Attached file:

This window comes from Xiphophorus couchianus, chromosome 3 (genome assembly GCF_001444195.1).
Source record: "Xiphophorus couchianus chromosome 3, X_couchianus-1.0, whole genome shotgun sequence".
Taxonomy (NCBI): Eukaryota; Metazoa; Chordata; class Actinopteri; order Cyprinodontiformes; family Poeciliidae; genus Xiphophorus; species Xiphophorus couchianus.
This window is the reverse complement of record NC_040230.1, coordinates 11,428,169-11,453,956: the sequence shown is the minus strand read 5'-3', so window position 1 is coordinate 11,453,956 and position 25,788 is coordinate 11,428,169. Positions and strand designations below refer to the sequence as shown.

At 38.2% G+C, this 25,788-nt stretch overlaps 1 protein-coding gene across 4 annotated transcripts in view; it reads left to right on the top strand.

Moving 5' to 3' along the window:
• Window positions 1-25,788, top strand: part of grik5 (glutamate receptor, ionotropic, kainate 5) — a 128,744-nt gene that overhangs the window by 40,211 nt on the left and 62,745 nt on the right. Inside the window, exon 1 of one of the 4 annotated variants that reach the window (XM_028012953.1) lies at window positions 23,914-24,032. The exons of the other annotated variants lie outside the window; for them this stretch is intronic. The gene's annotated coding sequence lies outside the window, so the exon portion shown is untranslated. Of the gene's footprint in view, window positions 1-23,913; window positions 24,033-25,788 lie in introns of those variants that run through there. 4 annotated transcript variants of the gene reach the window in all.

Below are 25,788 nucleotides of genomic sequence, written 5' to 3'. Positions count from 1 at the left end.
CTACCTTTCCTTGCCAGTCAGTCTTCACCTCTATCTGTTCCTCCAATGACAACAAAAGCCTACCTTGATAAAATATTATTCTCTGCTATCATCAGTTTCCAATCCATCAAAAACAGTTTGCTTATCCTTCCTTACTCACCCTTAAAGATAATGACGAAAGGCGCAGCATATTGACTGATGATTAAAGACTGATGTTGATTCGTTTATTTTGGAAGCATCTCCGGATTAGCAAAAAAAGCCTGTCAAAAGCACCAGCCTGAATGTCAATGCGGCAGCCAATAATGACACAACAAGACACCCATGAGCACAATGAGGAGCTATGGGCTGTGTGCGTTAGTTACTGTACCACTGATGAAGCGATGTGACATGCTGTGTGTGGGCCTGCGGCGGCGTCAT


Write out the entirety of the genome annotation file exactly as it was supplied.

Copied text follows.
This window comes from Xiphophorus couchianus, chromosome 3 (genome assembly GCF_001444195.1).
Source record: "Xiphophorus couchianus chromosome 3, X_couchianus-1.0, whole genome shotgun sequence".
Taxonomy (NCBI): Eukaryota; Metazoa; Chordata; class Actinopteri; order Cyprinodontiformes; family Poeciliidae; genus Xiphophorus; species Xiphophorus couchianus.
This window is the reverse complement of record NC_040230.1, coordinates 11,428,169-11,453,956: the sequence shown is the minus strand read 5'-3', so window position 1 is coordinate 11,453,956 and position 25,788 is coordinate 11,428,169. Positions and strand designations below refer to the sequence as shown.

At 38.2% G+C, this 25,788-nt stretch overlaps 1 protein-coding gene across 4 annotated transcripts in view; it reads left to right on the top strand.

Moving 5' to 3' along the window:
• Window positions 1-25,788, top strand: part of grik5 (glutamate receptor, ionotropic, kainate 5) — a 128,744-nt gene that overhangs the window by 40,211 nt on the left and 62,745 nt on the right. Inside the window, exon 1 of one of the 4 annotated variants that reach the window (XM_028012953.1) lies at window positions 23,914-24,032. The exons of the other annotated variants lie outside the window; for them this stretch is intronic. The gene's annotated coding sequence lies outside the window, so the exon portion shown is untranslated. Of the gene's footprint in view, window positions 1-23,913; window positions 24,033-25,788 lie in introns of those variants that run through there. 4 annotated transcript variants of the gene reach the window in all.

Below are 25,788 nucleotides of genomic sequence, written 5' to 3'. Positions count from 1 at the left end.
CTACCTTTCCTTGCCAGTCAGTCTTCACCTCTATCTGTTCCTCCAATGACAACAAAAGCCTACCTTGATAAAATATTATTCTCTGCTATCATCAGTTTCCAATCCATCAAAAACAGTTTGCTTATCCTTCCTTACTCACCCTTAAAGATAATGACGAAAGGCGCAGCATATTGACTGATGATTAAAGACTGATGTTGATTCGTTTATTTTGGAAGCATCTCCGGATTAGCAAAAAAAGCCTGTCAAAAGCACCAGCCTGAATGTCAATGCGGCAGCCAATAATGACACAACAAGACACCCATGAGCACAATGAGGAGCTATGGGCTGTGTGCGTTAGTTACTGTACCACTGATGAAGCGATGTGACATGCTGTGTGTGGGCCTGCGGCGGCGTCAT